Lawrence A. De Graw

TEN HORSEPOWER: 20 FEBRUARY 1944

“Valor at Polebrook” by David Poole
“Valor at Polebrook” by David Poole
IWVPA Double Tap Award for War Poetry: May 17, 2006
Awarded: May 17, 2006


Ten Horsepower” was the name,
settled over time and usage,
given to this ‘gainly bird—
this splendid workhorse—B-17.
Now, the year is 1944… at 20 days past
second month that year; and 4th of
five long years of battle—WWII.

Now, “hot times” and spurring overflights
were had by all in Squadron—
each plane cruising well and tightly—
pushing out to “red-line”, and daring all to teeth
on low-ceiling sorties with treetop dusting…
proud souls now on their our way to war,
and taking fight to heart of Germany—
on edge of narrow envelope.

So, swing about to “ten” of clock,
harnessed well and hunkered down;
fix a sighting from behind crosshairs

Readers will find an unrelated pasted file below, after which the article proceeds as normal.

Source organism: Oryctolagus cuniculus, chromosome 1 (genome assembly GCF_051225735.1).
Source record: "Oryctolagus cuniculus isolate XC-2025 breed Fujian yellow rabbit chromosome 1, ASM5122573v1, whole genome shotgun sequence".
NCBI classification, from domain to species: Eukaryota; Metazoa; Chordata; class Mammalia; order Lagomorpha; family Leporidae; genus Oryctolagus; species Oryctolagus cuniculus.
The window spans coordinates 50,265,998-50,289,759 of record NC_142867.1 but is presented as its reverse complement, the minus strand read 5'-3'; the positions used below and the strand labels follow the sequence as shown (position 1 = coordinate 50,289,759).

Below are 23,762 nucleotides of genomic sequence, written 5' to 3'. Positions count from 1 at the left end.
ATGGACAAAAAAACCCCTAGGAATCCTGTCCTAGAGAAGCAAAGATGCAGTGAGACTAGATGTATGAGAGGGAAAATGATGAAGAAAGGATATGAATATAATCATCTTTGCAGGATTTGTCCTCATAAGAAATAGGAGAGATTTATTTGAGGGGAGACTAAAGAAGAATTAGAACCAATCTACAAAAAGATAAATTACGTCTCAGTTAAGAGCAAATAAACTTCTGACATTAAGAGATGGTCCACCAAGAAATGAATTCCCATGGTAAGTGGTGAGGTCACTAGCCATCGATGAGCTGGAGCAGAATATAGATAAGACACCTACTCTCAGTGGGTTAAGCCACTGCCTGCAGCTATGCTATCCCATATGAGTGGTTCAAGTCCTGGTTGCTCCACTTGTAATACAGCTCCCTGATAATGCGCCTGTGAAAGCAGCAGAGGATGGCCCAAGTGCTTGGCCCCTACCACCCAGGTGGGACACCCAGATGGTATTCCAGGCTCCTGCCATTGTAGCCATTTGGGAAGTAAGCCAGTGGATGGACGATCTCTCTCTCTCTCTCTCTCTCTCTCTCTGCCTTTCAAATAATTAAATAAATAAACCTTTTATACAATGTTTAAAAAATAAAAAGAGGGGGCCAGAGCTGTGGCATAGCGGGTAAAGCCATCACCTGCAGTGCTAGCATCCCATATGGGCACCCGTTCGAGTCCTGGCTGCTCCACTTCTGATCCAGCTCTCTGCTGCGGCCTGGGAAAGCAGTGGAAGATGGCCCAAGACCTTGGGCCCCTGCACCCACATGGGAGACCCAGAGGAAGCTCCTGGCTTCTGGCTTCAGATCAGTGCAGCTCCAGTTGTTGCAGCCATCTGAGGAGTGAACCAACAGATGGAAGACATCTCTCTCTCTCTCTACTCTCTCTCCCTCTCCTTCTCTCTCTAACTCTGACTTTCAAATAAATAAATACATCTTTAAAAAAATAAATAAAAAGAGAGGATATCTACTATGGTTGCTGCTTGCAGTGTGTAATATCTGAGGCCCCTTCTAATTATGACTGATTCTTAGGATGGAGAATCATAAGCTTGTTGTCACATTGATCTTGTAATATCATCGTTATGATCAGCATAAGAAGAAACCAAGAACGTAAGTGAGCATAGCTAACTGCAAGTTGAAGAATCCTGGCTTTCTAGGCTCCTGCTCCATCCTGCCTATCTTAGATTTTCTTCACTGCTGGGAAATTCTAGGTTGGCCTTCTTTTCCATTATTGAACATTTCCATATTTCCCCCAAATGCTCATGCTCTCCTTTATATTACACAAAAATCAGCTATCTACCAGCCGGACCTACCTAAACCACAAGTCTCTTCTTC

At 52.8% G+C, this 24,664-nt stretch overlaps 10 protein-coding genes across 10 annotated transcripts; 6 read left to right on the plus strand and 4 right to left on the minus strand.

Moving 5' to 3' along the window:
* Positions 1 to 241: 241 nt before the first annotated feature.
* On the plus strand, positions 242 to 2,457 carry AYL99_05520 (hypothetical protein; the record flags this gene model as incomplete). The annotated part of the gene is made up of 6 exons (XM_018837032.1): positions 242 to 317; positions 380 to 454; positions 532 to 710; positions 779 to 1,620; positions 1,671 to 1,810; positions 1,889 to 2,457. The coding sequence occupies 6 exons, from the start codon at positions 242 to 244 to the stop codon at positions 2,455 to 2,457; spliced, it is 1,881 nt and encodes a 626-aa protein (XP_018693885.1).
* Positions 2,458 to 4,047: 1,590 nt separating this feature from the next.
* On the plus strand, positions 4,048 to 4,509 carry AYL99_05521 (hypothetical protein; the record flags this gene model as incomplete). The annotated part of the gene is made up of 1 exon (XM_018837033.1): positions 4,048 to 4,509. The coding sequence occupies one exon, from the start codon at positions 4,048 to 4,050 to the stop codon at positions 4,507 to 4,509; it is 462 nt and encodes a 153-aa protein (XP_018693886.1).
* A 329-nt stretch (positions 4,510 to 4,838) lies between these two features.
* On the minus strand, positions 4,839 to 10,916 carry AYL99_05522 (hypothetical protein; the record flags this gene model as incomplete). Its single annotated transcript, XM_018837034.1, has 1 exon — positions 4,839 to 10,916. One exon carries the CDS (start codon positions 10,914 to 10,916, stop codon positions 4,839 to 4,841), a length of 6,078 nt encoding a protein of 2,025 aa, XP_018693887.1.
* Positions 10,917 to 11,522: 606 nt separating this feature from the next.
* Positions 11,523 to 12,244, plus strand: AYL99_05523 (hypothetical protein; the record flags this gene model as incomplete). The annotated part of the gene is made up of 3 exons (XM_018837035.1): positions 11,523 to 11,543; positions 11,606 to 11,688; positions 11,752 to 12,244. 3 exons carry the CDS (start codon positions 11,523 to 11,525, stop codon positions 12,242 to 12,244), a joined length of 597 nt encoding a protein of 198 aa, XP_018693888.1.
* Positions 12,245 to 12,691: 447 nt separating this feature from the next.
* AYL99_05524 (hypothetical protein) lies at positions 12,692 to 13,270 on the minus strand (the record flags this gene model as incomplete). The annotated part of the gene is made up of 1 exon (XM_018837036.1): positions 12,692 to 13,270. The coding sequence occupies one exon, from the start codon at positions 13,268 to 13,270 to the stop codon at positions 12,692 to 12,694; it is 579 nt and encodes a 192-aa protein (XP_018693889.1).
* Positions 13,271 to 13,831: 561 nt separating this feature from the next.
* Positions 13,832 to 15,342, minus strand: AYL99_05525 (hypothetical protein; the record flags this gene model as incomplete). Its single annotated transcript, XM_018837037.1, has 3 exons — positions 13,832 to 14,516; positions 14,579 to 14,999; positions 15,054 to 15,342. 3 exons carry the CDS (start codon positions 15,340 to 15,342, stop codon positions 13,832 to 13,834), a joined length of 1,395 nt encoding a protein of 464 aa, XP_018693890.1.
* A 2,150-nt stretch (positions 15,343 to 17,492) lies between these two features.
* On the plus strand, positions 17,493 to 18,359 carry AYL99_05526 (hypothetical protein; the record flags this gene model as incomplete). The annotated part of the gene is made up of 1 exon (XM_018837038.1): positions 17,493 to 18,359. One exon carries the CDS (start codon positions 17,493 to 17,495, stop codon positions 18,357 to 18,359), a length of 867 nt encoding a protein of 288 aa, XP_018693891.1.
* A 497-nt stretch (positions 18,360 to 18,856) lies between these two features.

of “twin-50 cals”—in Tailgunner’s roost
of B-17—late February, ‘44.

Swing about to “two” of clock,
then swirl away to “seven”—run about to
check my “six”—to guard both men and ship…
my world a TOO WILD microcosm of
perspex bubble and clear, clear viewing;
with swivel-take of full ‘180’ all about—
seen from behind these massive guns.

Powerplants at fevered pitch now screaming—
four props Cyclone-like so spinning hard
with “Wright Stuff” now in turbo-charge, belching
naught but sooty smoke and noise.
Airship soon itself is all a thumping rumble…
sounds of drone and throaty grumble
fingering throughout this nimble flyer—
and underfoot of every man.

Heavy bombers flying well in tandem—wing to wing
in tight formation; proud “3-5-1” now growling
forward at combat speed in groups of three
in V-shaped wedge—with Ten Horsepower now as
3rd in setting of Low Squadron—riding ‘over grass’
at 20,000… going in on final run.

Off to port and dipping slightly,
wild and bravely ride my comrades—
manning ships like Shoo-Shoo Baby;
Trade Winds; Twinkel Toes, and Chatterbox
while high on track above our heads sat